ET: Experience helped and gave me the confidence to know more about filmmaking. Also, gaining more projects and trust from people. When you begin something, you probably have a lack of confidence, so gaining experience helped me. When I was calmer with my knowledge and had more confidence in myself, then I could be more aware of who took me seriously and how I should act. I also had more positive feedback than negative feedback and could deal with it easier after a while.

ATM: What did you daydream or visualize while sitting in the seats of your film school, as far as your career and the film business goes?

ET: I was thinking about Hollywood. When I was a freshman in film school, one of my producers turned to the entire class to ask, “Who spoke English? Who wanted to come for a summer job on an American shoot?” I raised my hand because I did speak English. I wanted so bad to know how to become a trainee. At 20, during the summer, I found myself on this huge American shoot. I was serving coffee to Mr. Ben Kinglsey and Patrick Dempsey. This is how I started my film career as a trainee. It was a wonderful experience because I saw some fantastic and phenomenal actresses. I have a theatre background, so I was interested in the acting. It was an amazing experience. Because of this American film shoot, it helped me to find myself in the film business. I really dreamed of making it in Hollywood, and today, here I am.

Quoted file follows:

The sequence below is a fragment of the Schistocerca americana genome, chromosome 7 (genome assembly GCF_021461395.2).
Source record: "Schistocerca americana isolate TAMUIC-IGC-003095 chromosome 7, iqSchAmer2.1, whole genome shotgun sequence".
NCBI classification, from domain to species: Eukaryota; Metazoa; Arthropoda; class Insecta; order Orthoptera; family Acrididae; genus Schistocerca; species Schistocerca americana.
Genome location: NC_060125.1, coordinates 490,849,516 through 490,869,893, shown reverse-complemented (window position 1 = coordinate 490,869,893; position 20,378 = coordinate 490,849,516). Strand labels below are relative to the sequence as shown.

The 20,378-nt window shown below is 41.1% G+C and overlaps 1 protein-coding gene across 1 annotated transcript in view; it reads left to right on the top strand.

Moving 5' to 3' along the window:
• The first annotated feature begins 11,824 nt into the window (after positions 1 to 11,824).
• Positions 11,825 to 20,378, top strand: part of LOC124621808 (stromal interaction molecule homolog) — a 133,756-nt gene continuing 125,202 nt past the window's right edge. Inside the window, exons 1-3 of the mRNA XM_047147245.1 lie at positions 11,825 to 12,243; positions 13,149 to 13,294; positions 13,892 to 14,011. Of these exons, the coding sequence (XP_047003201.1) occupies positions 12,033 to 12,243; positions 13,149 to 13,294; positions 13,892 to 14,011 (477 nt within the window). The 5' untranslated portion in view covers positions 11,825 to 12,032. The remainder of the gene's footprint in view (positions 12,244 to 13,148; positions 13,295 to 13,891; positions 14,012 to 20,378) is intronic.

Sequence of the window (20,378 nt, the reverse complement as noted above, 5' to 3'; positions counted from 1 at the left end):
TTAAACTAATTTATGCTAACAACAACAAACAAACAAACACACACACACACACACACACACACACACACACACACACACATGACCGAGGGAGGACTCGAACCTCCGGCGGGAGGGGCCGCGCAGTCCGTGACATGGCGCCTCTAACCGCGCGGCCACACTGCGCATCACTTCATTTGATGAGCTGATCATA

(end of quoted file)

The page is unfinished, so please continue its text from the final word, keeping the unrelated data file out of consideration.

ATM: Explain the start of the preparation for BP Underground and introduction to meeting your co-director.

ET: My background is in television and directing. So, I always had this creative aspect in me, even after becoming a producer I still see myself as a creative producer. After being a part of so many countless projects creatively as a producer, I found an urge I had not mastered. I met this woman named Anna who would later become my director for the BP Underground series. We knew each other briefly, but we met at a concert. She started to tell me about this idea of hers to portray certain sub cultures of Hungary. I told her I had the same idea because this is where I came from. If someone is connected to any of the sub cultures, then they really shape you. After becoming old enough, I felt cathartic in a good way about where I came from and what was important at the time. Every youngster belongs to certain music sub culture, but why? How? I wanted to portray it. We teamed up, and the rest is history.

ATM: Is misogyny infused in Budapest’s music similarly to how it is in American hip hop music?